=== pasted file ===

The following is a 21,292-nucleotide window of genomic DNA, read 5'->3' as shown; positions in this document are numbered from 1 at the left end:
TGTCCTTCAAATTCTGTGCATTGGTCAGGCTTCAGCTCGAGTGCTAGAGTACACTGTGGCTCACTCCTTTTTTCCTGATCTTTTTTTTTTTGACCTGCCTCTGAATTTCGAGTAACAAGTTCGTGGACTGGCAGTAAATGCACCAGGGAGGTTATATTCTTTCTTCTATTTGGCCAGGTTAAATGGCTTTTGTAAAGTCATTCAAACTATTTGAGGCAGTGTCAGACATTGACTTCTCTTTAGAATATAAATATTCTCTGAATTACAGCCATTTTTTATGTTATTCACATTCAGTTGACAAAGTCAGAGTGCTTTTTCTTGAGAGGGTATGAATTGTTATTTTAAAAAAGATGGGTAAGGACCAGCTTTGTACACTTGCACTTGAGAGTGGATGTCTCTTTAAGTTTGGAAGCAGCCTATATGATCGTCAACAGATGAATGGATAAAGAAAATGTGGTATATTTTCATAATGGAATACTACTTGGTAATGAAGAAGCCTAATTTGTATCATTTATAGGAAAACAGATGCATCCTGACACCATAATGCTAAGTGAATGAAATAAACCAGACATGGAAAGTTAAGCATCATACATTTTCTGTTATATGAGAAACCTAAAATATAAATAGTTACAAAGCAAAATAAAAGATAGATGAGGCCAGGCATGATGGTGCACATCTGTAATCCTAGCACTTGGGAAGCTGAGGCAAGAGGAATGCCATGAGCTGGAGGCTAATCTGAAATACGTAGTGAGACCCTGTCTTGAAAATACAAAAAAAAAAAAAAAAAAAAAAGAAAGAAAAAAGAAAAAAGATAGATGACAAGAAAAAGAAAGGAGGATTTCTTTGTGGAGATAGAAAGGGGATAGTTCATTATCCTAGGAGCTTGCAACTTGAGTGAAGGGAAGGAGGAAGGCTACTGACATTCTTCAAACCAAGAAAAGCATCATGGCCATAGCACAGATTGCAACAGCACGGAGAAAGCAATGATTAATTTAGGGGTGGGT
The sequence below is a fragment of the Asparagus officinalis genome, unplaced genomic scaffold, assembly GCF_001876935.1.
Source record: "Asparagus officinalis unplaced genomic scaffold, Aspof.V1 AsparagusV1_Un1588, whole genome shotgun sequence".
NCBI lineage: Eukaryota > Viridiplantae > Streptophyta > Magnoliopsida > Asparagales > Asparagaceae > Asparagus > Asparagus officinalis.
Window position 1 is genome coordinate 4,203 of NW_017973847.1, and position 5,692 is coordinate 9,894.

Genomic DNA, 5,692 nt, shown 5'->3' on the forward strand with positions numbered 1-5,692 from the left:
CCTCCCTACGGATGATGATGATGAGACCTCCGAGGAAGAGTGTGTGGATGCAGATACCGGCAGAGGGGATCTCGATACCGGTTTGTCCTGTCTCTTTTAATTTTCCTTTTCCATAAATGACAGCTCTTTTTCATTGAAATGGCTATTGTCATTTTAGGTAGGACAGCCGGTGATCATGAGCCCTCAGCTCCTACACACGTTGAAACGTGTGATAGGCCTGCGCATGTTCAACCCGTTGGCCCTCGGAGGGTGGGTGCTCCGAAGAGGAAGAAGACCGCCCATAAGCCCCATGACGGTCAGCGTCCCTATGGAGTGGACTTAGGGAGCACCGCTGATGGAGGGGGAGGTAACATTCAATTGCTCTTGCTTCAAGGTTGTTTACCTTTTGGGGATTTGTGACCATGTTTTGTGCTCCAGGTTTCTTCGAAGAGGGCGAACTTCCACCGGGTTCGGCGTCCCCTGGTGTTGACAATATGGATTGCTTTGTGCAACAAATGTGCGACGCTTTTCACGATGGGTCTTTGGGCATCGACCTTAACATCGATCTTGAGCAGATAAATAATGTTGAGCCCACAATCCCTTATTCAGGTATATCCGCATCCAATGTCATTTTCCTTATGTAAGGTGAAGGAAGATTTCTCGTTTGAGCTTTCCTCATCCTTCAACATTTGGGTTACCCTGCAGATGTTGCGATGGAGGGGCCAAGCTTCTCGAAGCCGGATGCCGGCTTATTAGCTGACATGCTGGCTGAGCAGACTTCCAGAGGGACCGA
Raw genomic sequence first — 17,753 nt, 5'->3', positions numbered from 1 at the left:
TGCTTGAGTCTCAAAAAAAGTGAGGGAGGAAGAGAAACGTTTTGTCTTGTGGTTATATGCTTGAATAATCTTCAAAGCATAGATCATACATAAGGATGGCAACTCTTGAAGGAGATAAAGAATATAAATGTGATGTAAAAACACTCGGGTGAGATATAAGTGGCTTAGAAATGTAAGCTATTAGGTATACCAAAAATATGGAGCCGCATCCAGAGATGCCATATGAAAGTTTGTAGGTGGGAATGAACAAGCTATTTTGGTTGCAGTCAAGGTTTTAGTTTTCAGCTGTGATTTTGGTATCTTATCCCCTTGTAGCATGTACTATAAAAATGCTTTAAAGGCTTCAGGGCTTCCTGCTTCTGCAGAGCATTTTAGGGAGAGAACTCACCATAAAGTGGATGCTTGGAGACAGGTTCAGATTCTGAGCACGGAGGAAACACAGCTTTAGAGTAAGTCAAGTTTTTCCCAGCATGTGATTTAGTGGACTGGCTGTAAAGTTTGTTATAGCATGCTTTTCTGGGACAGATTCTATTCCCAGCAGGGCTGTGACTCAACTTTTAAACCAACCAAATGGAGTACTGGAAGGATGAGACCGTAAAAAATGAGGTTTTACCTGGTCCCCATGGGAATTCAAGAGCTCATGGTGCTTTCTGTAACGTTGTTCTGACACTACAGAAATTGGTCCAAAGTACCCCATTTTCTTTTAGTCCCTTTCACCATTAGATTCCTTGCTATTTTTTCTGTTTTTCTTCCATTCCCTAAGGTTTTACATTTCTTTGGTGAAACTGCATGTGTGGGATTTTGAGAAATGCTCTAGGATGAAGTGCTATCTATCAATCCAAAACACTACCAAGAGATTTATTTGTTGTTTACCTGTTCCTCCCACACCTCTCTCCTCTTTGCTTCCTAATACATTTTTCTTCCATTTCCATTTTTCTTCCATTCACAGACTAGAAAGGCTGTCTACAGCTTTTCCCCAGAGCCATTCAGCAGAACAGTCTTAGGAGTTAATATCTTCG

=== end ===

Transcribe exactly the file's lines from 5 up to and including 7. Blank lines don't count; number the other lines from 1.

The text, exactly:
NCBI lineage: Eukaryota > Viridiplantae > Streptophyta > Magnoliopsida > Asparagales > Asparagaceae > Asparagus > Asparagus officinalis.
Window position 1 is genome coordinate 4,203 of NW_017973847.1, and position 5,692 is coordinate 9,894.

Genomic DNA, 5,692 nt, shown 5'->3' on the forward strand with positions numbered 1-5,692 from the left: